As the investigation proceeds, Marlowe meets several characters who have secrets and ulterior motives. Marlowe talks to Floyd Hanson, the manager of the Corbata Club, who doesn’t seem at all interested in Nico Peterson or his unfortunate death. He wants to keep investigators out of the club because it caters to the rich and all their vices, including illicit drugs shipped from Mexico and underage boys and girls. Lou Hendricks wants to find Nico Peterson because of the Mexican connection. Nico has some valuable merchandise that belongs to Hendricks, and he isn’t willing to let it go. The Mexicans looking for Nico are hit men. They are not so much interested in Nico as they are interested in what he is stealing from Hendricks. All the pieces are interconnected, and Marlowe has to uncover the connections.

Except for Liam Neeson’s age, he makes a great Philip Marlowe. He portrays the right amount of world-weariness and chivalry to be convincing. If my calculations are correct, Neeson was sixty-nine years old during filming, and that’s about twice the age of the fictitious Philip Marlowe. The actors and the screenwriter are well aware of Neeson’s age. Neeson as Marlowe even says out loud during a fight with two adversaries that he is “getting too old for this.” Detective Joe Green comments on Marlowe’s age, too, and wonders if Marlowe keeps working because he doesn’t have a police officer’s pension. I would still love to see Neeson again in the role of Philip Marlowe. Would his age be even more noticeable, and would that be a negative? All I can say is that I enjoyed his portrayal this time around, and I would see another Marlowe film with Neeson in the lead.

Marlowe is based on the novel The Black-Eyed Blonde by Benjamin Black, which I have read. The second half of the novel and the second half of the film are so different from one another that if I had seen only the second half of the film, I would have found it hard to believe the two were connected. I enjoyed the film so much more than the novel, which doesn’t happen very often, although I find it happens much more with film noir and neo-noir than it does with other types of films. I thought the screenplay was much more clever than the novel, although it wasn’t necessarily any truer to Raymond Chandler and Philip Marlowe. In fact, the details that I really appreciated had little to do with Chandler’s novels. The literary references sprinkled throughout the film’s narrative were wonderful, as they would be for anyone who enjoys literature, and Chandler in particular, as much as I do.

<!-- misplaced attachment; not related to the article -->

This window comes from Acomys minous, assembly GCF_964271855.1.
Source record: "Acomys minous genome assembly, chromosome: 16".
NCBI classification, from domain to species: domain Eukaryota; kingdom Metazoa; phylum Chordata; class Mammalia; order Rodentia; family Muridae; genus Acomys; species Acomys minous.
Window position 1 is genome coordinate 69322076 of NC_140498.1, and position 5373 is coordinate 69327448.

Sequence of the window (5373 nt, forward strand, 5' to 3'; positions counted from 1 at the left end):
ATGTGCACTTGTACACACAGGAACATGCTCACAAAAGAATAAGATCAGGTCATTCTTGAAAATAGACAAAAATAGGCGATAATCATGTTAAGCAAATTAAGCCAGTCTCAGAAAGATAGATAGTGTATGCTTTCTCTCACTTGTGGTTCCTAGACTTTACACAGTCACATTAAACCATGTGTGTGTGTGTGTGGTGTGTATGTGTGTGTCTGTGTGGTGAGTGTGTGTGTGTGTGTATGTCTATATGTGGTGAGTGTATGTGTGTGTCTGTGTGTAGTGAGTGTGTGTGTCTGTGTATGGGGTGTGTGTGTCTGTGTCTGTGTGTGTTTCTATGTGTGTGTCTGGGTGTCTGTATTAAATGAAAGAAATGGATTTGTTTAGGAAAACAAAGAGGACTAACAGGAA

Literary References

Here are some examples of the film’s literary references.

The first time that Philip Marlowe meets Dorothy Quincannon, Clare Cavendish’s mother (played with great aplomb by Jessica Lange), she is on horseback, and she wants to know what his business is with her daughter. She asks him if he is “looking for pearls,” a sly reference to “Pearls Are a Nuisance,” a short story written by Raymond Chandler (published in April 1939 in Dime Detective, so Dorothy Quincannon could have heard of it, could have read it). She had a private investigator find out about Marlowe, and she tells him a little of what she learned. Dorothy and the screenwriters are clever: What she recounts is a mix of details from Chandler’s private life (for example, he drank himself out of a good job in the oil business, had a bad experience in World War I) and Philip Marlowe’s backstory (the character Marlowe used to work for the LAPD as an investigator).